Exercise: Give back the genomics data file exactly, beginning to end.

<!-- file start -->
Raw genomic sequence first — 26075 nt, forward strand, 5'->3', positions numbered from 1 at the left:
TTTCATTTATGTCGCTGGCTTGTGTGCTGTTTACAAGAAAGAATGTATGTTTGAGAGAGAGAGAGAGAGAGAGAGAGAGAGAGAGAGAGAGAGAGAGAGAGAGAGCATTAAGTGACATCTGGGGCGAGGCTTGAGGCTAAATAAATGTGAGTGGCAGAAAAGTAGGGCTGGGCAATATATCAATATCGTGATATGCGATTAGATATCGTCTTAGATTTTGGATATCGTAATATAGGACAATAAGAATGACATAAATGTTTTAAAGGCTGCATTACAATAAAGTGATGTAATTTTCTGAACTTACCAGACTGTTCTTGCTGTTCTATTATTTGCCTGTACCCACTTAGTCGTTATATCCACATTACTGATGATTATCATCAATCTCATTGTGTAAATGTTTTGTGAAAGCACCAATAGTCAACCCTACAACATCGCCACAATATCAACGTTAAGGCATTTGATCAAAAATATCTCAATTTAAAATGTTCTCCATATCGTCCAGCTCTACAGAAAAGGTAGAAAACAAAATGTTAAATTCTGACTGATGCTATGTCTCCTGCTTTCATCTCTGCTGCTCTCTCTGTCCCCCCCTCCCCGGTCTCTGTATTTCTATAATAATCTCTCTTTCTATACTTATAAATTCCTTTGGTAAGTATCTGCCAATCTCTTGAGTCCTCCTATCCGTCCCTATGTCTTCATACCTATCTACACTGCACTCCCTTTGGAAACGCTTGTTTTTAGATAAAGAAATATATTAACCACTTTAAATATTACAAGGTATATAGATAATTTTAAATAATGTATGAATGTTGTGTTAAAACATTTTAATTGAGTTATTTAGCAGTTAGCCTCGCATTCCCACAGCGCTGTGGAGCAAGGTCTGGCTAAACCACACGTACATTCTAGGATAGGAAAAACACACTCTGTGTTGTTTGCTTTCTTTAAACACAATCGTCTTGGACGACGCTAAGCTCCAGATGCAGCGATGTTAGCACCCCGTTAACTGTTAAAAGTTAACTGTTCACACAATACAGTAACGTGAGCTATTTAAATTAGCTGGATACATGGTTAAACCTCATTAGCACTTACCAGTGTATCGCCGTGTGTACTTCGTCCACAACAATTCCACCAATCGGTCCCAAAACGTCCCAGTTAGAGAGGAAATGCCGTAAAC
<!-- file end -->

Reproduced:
Raw genomic sequence first — 26075 nt, forward strand, 5'->3', positions numbered from 1 at the left:
TTTCATTTATGTCGCTGGCTTGTGTGCTGTTTACAAGAAAGAATGTATGTTTGAGAGAGAGAGAGAGAGAGAGAGAGAGAGAGAGAGAGAGAGAGAGAGAGAGAGCATTAAGTGACATCTGGGGCGAGGCTTGAGGCTAAATAAATGTGAGTGGCAGAAAAGTAGGGCTGGGCAATATATCAATATCGTGATATGCGATTAGATATCGTCTTAGATTTTGGATATCGTAATATAGGACAATAAGAATGACATAAATGTTTTAAAGGCTGCATTACAATAAAGTGATGTAATTTTCTGAACTTACCAGACTGTTCTTGCTGTTCTATTATTTGCCTGTACCCACTTAGTCGTTATATCCACATTACTGATGATTATCATCAATCTCATTGTGTAAATGTTTTGTGAAAGCACCAATAGTCAACCCTACAACATCGCCACAATATCAACGTTAAGGCATTTGATCAAAAATATCTCAATTTAAAATGTTCTCCATATCGTCCAGCTCTACAGAAAAGGTAGAAAACAAAATGTTAAATTCTGACTGATGCTATGTCTCCTGCTTTCATCTCTGCTGCTCTCTCTGTCCCCCCCTCCCCGGTCTCTGTATTTCTATAATAATCTCTCTTTCTATACTTATAAATTCCTTTGGTAAGTATCTGCCAATCTCTTGAGTCCTCCTATCCGTCCCTATGTCTTCATACCTATCTACACTGCACTCCCTTTGGAAACGCTTGTTTTTAGATAAAGAAATATATTAACCACTTTAAATATTACAAGGTATATAGATAATTTTAAATAATGTATGAATGTTGTGTTAAAACATTTTAATTGAGTTATTTAGCAGTTAGCCTCGCATTCCCACAGCGCTGTGGAGCAAGGTCTGGCTAAACCACACGTACATTCTAGGATAGGAAAAACACACTCTGTGTTGTTTGCTTTCTTTAAACACAATCGTCTTGGACGACGCTAAGCTCCAGATGCAGCGATGTTAGCACCCCGTTAACTGTTAAAAGTTAACTGTTCACACAATACAGTAACGTGAGCTATTTAAATTAGCTGGATACATGGTTAAACCTCATTAGCACTTACCAGTGTATCGCCGTGTGTACTTCGTCCACAACAATTCCACCAATCGGTCCCAAAACGTCCCAGTTAGAGAGGAAATGCCGTAAAC